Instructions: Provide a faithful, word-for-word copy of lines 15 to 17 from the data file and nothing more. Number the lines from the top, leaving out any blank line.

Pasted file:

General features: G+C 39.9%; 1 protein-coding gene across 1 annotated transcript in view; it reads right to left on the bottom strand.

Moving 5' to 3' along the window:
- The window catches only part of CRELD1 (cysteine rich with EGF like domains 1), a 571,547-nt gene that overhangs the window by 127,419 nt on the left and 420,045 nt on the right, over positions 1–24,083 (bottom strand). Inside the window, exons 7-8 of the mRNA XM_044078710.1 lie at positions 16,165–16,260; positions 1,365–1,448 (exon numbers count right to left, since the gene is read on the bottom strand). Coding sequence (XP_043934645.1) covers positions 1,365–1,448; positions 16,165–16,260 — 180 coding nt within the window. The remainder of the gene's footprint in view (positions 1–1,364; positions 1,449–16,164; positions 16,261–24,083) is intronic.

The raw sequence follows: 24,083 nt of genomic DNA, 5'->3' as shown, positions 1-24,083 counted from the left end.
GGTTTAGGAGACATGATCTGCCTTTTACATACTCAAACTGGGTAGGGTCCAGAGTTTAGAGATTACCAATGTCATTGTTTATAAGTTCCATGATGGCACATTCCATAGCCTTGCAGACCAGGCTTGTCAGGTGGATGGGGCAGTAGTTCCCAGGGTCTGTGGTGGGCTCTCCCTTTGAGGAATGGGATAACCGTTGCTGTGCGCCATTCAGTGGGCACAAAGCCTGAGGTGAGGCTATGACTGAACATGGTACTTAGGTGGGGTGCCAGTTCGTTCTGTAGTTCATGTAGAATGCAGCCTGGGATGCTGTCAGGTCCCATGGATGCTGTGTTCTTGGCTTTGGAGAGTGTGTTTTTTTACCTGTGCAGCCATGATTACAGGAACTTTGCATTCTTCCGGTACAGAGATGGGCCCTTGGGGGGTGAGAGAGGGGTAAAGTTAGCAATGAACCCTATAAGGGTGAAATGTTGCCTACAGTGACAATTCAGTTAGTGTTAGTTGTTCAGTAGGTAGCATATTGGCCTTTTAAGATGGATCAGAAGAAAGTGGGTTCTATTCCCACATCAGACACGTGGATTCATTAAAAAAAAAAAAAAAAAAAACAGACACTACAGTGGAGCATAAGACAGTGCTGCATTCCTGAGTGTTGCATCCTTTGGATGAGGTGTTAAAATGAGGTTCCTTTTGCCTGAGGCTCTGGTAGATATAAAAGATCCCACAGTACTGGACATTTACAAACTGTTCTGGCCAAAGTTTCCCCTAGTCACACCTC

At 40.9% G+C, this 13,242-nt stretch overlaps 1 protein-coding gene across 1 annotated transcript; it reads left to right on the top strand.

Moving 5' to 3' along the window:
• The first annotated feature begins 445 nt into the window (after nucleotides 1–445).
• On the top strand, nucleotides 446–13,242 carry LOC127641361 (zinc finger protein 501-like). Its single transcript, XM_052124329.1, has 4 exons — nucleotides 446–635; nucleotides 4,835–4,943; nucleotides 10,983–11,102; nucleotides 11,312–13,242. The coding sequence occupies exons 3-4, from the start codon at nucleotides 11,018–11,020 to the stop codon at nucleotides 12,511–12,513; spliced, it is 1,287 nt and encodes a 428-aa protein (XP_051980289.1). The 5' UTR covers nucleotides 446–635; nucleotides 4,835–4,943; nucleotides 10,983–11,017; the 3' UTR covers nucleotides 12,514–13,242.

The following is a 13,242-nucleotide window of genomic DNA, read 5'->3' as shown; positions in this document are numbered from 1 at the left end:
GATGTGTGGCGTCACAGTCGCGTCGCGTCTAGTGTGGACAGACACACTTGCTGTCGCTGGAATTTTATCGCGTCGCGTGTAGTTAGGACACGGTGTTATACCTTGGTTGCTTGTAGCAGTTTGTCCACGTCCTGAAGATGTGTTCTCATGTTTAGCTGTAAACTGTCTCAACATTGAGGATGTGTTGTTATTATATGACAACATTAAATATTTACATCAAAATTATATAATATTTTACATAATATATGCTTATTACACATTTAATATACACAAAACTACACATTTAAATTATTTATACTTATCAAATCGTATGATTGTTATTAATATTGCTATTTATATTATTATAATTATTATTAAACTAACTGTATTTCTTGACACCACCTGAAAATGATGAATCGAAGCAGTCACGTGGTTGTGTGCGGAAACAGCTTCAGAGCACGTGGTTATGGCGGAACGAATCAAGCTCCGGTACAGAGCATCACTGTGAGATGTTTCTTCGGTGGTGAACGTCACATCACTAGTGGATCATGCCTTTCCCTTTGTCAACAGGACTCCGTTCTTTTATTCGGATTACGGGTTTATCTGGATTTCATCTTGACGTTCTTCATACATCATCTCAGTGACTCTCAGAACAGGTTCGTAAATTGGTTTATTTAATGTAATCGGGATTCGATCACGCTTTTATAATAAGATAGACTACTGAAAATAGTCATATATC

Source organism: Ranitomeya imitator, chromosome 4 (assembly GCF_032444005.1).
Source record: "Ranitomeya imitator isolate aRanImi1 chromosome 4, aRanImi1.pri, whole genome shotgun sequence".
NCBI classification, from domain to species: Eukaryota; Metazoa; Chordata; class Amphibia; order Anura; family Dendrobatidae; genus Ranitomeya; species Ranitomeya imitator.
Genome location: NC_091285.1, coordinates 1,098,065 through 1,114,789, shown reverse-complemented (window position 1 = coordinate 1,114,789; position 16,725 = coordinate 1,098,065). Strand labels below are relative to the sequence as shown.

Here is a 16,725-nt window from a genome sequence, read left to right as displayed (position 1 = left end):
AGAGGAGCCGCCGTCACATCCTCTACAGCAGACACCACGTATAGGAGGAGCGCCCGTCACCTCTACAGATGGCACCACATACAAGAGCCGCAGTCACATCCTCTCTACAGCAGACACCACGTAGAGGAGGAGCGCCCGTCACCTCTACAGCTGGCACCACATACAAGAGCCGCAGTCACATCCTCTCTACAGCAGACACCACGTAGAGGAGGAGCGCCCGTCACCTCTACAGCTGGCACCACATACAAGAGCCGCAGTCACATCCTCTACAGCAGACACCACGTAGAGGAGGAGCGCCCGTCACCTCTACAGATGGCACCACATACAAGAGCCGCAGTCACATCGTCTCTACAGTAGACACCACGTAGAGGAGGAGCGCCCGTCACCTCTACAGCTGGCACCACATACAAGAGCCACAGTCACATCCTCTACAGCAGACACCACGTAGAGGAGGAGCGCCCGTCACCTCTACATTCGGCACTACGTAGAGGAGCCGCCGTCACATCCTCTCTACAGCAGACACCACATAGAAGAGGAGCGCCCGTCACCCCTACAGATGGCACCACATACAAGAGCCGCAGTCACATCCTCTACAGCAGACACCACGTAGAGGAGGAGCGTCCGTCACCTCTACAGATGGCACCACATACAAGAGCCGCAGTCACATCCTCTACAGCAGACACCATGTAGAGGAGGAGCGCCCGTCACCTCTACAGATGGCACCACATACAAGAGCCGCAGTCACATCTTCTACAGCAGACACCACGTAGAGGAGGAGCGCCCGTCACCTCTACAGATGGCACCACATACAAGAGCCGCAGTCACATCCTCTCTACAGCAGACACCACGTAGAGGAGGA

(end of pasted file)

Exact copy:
Genome location: NC_091285.1, coordinates 1,098,065 through 1,114,789, shown reverse-complemented (window position 1 = coordinate 1,114,789; position 16,725 = coordinate 1,098,065). Strand labels below are relative to the sequence as shown.

Here is a 16,725-nt window from a genome sequence, read left to right as displayed (position 1 = left end):
AGAGGAGCCGCCGTCACATCCTCTACAGCAGACACCACGTATAGGAGGAGCGCCCGTCACCTCTACAGATGGCACCACATACAAGAGCCGCAGTCACATCCTCTCTACAGCAGACACCACGTAGAGGAGGAGCGCCCGTCACCTCTACAGCTGGCACCACATACAAGAGCCGCAGTCACATCCTCTCTACAGCAGACACCACGTAGAGGAGGAGCGCCCGTCACCTCTACAGCTGGCACCACATACAAGAGCCGCAGTCACATCCTCTACAGCAGACACCACGTAGAGGAGGAGCGCCCGTCACCTCTACAGATGGCACCACATACAAGAGCCGCAGTCACATCGTCTCTACAGTAGACACCACGTAGAGGAGGAGCGCCCGTCACCTCTACAGCTGGCACCACATACAAGAGCCACAGTCACATCCTCTACAGCAGACACCACGTAGAGGAGGAGCGCCCGTCACCTCTACATTCGGCACTACGTAGAGGAGCCGCCGTCACATCCTCTCTACAGCAGACACCACATAGAAGAGGAGCGCCCGTCACCCCTACAGATGGCACCACATACAAGAGCCGCAGTCACATCCTCTACAGCAGACACCACGTAGAGGAGGAGCGTCCGTCACCTCTACAGATGGCACCACATACAAGAGCCGCAGTCACATCCTCTACAGCAGACACCATGTAGAGGAGGAGCGCCCGTCACCTCTACAGATGGCACCACATACAAGAGCCGCAGTCACATCTTCTACAGCAGACACCACGTAGAGGAGGAGCGCCCGTCACCTCTACAGATGGCACCACATACAAGAGCCGCAGTCACATCCTCTCTACAGCAGACACCACGTAGAGGAGGA